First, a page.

DOJ And SEC Charge Biotech Consultant With Insider Trading, But SEC Passes On Seeking Disgorgement
On February 5, 2021, the Securities and Exchange Commission (“SEC”) and the Department of Justice (“DOJ”) charged Mark Ahn, a consultant to a biotech company, with insider trading based on confidential information that he allegedly learned regarding a proposed acquisition of Dimension Therapeutics, Inc. (“Dimension”). In parallel civil and criminal actions, the DOJ and SEC allege that Ahn executed trades prior to the public announcement of Dimension’s acquisition, based on material non-public information (“MNPI”) that he obtained through his role as a consultant. Ahn is facing criminal charges of two counts of securities fraud under 18 USC § 1348 and forfeiture pursuant to 18 USC § 981(a)(1)(C) and 28 USC § 2461(c), along with civil charges of violations of Section 10(b) of the Securities Exchange Act of 1934 and Rule 10b-5 and a permanent injunction, civil monetary penalties, and an officer-and-director bar. Notably, while the DOJ is seeking forfeiture, the SEC is not seeking disgorgement.
According to the DOJ Information and SEC complaint, from 2006 to 2016, Ahn served on the board of directors of a publicly traded biotech company, and in 2017, he resigned from the board and became a paid consultant for the company. The company is identified in the SEC complaint as Abeona Therapeutics, Inc. (“Abeona”). The SEC complaint notes that as a paid consultant, Ahn was subject to confidentiality and nondisclosure obligations, as well as Abeona’s compliance policies. The DOJ and SEC both allege that in 2017, through his role as a paid consultant, Ahn obtained MNPI about Dimension, which Abeona was considering acquiring. Specifically, Ahn allegedly had information about the financial terms of Dimension’s potential sale to Abeona, and he also knew that because there were multiple competitive bidders, Dimension was likely to be acquired. The SEC complaint claims that Ahn acquired approximately $38,891 worth of Dimension stock based on the MNPI that he possessed, and he made nearly $49,000 in profits when he sold the stock after Dimension’s acquisition became public.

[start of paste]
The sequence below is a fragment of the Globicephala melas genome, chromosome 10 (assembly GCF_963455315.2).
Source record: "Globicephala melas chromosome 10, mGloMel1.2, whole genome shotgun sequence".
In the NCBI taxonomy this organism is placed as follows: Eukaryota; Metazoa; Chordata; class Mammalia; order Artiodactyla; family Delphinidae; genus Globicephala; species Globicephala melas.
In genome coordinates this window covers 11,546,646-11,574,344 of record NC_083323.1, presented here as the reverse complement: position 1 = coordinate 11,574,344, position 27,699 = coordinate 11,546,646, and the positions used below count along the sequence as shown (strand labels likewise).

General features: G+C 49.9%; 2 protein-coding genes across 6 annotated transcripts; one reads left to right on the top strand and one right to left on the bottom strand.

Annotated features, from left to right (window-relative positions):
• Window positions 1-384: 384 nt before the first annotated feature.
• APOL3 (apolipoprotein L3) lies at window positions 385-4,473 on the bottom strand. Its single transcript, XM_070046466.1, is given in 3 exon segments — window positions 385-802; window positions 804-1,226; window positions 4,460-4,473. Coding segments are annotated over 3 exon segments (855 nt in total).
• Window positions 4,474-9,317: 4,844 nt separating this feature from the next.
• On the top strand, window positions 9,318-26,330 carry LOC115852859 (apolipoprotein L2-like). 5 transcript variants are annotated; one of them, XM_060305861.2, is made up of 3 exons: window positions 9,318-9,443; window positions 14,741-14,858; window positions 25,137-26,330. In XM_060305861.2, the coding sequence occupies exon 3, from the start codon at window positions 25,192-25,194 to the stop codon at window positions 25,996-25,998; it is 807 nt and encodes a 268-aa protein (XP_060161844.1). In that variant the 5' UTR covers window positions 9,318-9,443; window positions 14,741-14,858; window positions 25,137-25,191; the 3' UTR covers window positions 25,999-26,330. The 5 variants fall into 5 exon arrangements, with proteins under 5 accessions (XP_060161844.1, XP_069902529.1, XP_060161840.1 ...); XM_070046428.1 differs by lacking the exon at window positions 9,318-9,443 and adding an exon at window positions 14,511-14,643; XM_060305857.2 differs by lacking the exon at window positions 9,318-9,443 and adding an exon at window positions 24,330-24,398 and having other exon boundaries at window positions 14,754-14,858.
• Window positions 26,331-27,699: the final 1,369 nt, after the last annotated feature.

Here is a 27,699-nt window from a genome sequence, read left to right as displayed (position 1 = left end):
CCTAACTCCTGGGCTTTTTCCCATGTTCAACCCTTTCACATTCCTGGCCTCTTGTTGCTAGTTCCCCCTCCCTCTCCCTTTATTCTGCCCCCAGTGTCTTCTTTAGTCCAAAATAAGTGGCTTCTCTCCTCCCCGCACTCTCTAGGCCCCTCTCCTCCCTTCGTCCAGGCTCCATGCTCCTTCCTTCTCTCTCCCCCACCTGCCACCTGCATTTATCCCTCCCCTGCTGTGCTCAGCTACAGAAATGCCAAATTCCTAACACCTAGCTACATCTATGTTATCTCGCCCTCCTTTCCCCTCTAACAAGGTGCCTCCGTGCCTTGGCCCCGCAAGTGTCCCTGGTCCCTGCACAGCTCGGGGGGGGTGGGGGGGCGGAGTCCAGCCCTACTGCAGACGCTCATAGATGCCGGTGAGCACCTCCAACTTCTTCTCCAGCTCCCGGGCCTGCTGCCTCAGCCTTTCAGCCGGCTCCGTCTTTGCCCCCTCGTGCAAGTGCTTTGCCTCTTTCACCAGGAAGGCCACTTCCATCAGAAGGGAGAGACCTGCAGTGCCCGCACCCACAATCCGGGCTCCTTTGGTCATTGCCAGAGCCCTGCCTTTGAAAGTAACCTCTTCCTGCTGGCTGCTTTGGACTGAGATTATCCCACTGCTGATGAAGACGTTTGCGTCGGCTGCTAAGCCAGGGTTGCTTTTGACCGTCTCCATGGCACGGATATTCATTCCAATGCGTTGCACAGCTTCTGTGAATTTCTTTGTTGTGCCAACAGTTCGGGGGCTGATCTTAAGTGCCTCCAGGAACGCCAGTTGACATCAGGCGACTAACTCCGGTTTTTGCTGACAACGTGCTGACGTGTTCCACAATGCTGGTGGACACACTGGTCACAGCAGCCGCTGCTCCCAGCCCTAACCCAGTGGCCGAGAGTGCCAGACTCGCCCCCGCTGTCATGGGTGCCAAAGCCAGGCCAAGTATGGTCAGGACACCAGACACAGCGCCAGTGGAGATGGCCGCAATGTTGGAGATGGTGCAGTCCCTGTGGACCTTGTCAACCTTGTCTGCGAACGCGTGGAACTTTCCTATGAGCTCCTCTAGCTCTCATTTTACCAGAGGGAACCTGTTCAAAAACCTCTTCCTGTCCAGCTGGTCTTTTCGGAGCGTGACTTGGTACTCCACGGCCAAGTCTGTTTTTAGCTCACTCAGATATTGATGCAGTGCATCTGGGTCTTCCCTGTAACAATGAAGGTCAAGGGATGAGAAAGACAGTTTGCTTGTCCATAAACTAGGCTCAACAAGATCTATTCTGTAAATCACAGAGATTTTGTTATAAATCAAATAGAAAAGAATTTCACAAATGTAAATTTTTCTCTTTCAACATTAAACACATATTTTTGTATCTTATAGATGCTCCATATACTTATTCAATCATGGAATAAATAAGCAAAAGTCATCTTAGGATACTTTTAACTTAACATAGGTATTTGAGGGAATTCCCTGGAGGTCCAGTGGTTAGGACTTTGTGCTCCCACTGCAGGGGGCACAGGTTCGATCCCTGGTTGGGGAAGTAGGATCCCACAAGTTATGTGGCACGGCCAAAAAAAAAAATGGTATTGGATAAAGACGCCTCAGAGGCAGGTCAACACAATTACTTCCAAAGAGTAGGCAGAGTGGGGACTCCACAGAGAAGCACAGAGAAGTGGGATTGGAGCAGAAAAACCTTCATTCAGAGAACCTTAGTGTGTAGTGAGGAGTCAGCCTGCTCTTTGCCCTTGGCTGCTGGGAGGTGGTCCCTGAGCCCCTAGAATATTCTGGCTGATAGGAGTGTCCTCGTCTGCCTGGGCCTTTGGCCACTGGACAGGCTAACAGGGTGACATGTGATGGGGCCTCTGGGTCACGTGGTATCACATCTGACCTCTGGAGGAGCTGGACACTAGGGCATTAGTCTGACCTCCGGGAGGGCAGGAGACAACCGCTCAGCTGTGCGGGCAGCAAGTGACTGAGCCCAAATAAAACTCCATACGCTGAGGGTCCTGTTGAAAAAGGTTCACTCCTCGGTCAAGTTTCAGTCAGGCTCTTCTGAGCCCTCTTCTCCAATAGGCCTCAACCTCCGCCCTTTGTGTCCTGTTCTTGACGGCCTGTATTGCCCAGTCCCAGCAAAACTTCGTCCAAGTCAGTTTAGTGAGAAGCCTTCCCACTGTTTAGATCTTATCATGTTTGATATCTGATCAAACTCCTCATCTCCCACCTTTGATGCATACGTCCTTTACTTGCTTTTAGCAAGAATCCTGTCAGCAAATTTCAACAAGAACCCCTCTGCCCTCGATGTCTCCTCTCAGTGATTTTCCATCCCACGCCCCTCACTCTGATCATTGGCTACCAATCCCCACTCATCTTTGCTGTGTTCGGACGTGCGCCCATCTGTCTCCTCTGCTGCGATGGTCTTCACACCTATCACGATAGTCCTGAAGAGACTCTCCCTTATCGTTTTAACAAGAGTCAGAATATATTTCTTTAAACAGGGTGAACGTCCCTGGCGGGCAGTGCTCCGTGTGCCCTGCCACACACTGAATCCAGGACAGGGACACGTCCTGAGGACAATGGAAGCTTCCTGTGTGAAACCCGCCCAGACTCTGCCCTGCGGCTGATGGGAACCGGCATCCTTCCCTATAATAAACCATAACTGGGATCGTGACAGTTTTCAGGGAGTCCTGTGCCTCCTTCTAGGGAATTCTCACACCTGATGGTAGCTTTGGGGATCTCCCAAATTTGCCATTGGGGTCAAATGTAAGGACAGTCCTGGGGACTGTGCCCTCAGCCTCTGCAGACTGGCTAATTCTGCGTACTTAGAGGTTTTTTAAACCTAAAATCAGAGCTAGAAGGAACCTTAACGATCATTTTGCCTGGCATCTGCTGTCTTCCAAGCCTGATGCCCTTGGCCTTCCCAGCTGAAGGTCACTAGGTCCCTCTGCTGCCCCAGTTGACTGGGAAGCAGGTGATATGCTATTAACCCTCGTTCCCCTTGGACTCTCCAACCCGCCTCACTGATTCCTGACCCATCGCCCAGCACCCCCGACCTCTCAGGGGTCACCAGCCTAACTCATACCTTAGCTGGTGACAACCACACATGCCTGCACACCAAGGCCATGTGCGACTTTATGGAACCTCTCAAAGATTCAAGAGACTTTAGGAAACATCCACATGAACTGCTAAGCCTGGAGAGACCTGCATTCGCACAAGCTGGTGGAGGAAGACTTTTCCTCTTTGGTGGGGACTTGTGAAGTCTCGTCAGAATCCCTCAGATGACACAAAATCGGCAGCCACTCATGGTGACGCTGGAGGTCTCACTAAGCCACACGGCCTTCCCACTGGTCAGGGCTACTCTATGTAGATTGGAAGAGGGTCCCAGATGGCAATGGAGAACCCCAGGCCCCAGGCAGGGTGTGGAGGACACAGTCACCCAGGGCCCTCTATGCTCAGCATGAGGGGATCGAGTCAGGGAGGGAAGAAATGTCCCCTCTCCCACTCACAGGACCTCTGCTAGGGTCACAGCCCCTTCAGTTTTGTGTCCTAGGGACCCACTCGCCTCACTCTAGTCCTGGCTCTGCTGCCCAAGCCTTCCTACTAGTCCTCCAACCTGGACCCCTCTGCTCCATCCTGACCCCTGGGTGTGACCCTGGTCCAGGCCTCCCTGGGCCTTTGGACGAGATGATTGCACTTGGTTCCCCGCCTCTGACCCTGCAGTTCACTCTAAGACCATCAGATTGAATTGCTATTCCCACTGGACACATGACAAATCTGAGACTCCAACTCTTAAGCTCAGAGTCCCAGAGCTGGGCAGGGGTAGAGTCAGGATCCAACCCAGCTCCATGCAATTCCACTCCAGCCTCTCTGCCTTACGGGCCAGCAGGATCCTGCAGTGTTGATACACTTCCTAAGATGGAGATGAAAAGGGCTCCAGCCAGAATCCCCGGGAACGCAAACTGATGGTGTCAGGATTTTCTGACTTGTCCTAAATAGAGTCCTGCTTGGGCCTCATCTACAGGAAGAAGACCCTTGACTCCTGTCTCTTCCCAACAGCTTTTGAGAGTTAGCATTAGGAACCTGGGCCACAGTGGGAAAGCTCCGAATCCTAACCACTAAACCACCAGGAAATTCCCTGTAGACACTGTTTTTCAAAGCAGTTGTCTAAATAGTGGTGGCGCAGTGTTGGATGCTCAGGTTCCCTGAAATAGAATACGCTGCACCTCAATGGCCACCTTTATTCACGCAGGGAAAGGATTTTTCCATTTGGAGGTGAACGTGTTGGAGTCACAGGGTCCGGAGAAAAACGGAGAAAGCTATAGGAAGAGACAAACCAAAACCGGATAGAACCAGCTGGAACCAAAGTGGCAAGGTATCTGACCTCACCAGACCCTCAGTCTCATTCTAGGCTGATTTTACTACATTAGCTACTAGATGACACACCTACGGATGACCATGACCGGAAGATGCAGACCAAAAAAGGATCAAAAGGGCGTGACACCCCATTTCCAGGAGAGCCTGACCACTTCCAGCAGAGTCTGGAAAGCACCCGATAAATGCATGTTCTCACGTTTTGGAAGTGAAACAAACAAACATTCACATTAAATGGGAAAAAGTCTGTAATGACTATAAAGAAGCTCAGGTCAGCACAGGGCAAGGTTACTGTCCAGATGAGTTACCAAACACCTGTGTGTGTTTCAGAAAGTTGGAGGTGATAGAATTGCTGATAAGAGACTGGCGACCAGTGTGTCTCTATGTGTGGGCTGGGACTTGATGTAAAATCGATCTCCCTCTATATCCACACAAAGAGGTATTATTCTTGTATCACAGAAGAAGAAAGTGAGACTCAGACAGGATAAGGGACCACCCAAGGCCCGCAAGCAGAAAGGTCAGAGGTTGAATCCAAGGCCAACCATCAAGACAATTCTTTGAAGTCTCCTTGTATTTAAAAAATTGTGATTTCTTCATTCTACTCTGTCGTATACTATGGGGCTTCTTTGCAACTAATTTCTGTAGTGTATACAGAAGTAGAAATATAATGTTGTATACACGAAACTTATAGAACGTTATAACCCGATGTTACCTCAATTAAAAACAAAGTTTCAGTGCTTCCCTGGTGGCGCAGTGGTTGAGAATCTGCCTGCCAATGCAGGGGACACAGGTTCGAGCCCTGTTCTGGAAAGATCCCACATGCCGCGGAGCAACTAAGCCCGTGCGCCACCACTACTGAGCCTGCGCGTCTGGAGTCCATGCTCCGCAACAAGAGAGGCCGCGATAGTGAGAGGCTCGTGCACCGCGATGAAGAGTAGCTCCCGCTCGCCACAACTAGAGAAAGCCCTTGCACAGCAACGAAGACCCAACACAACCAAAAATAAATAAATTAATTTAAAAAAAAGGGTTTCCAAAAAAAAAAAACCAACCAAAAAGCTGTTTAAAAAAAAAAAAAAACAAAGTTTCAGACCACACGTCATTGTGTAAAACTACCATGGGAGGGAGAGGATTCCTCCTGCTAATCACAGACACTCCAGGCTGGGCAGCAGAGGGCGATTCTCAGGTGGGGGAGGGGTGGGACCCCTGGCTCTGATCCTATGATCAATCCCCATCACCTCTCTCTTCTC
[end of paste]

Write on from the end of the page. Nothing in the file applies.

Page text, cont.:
While the DOJ seeks forfeiture, and the SEC seeks a permanent injunction, civil monetary penalties, and an officer-and-director bar, the SEC does not seek disgorgement, a notable omission given that the SEC clearly alleges that Ahn personally profited. The SEC’s decision not to seek disgorgement is likely an effect of the Supreme Court’s recent decision in Liu v. SEC, which reined in the SEC’s ability to seek disgorgement in certain cases. In Liu, the Supreme Court held that the SEC can obtain disgorgement as an equitable remedy when the amount does not exceed a wrongdoer’s net profits and is awarded for victims, but suggested that the SEC’s historic practice of seeking broadly all “ill-gotten gain” was unsupportable. Liu v. Sec. & Exch. Comm’n, 140 S. Ct. 1936, 1948 (2020). The SEC’s decision not to seek disgorgement in this case may be in recognition of the fact that disgorgement is an ill-suited remedy in insider trading cases, though the fact that the DOJ is seeking forfeiture and the SEC is seeking a civil penalty may ultimately mean that defendant will benefit minimally from the absence of a disgorgement claim.